Special stadiums in the world to visit (part 3)

Special stadiums in the world to visit (part 3)

Estadio BBVA Bancomer (from Guadalupe, Mexico)

In 2015, it was opened amid controversy. There remain concerns that the location in the Cerra de la Silla mountain’s shadow will bring an adverse impact on the local wildlife. Looking from the top tier of a stand, you can get an incredible view. As you can see from many photos of it on Instagram, etc., the stadium looks pretty impressive from the outside as well

Gospin Dolac (from Imotski, in Croatia)

Does the ground appear normal enough? That said, almost immediately behind the stand lies a drop of 500m to a lagoon. When a team tries and runs down the clock, a kick that is nicely aimed will find the Plavo Jezero or the Blue Lake, and may eat up a couple of minutes. Have a look at the photos and videos to have a better sense of the position of the stadium. Until 2009, Trogir and Imotski regularly played against each other in the Croatian Second Football League.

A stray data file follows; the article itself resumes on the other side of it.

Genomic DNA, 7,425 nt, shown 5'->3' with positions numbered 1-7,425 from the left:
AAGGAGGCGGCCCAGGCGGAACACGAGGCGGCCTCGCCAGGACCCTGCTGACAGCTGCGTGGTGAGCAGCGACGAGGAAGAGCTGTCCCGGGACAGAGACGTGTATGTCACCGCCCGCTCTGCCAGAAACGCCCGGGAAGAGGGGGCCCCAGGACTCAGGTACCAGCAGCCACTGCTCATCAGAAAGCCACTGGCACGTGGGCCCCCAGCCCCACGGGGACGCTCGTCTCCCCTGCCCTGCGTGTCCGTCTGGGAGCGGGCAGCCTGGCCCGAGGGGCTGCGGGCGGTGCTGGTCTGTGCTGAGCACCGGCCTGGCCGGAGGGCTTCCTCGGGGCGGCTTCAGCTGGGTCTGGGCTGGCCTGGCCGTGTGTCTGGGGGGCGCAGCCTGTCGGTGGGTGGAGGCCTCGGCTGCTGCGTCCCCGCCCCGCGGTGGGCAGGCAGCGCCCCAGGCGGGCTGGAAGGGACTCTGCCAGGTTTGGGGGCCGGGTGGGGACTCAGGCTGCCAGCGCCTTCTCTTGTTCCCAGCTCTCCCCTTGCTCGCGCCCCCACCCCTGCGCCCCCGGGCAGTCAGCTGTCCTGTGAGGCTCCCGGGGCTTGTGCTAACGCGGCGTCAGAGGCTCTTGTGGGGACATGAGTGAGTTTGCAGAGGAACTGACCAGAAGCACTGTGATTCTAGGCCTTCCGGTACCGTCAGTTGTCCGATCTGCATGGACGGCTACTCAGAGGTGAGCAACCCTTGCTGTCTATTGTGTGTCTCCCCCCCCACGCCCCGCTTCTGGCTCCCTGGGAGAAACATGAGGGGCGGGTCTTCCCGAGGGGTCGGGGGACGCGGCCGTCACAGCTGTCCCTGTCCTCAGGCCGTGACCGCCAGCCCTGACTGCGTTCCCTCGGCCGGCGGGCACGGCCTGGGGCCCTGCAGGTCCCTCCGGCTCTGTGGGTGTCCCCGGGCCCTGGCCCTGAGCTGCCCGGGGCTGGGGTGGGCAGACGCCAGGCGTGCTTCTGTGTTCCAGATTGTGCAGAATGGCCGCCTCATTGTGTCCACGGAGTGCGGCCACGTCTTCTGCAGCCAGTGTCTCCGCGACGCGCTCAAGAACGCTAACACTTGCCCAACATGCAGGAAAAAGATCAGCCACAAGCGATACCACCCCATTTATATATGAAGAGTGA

Marina Bay Stadium (from Singapore)

Come for marvelling at how far engineers in Singapore will go to stay away from pitch invasions (yet not to watch the actual footballs). It was opened in 2007. This one is the most massive floating stage in the world. It has not hosted football matches that are above the level of Sunday League. Instead, people have used The Float for public displays such as concerts.

Mmabatho Stadium (from Mahikeng, South Africa)

It is a white elephant, indeed. There has not been a demand in the North-West Province in South Africa for a 60,000 capacity stadium. It is the country’s fifth-largest sports arena, but it was not chosen for use during the World Cup in 2010. Still, its peculiar design stands out – spectators should sit in the blocks.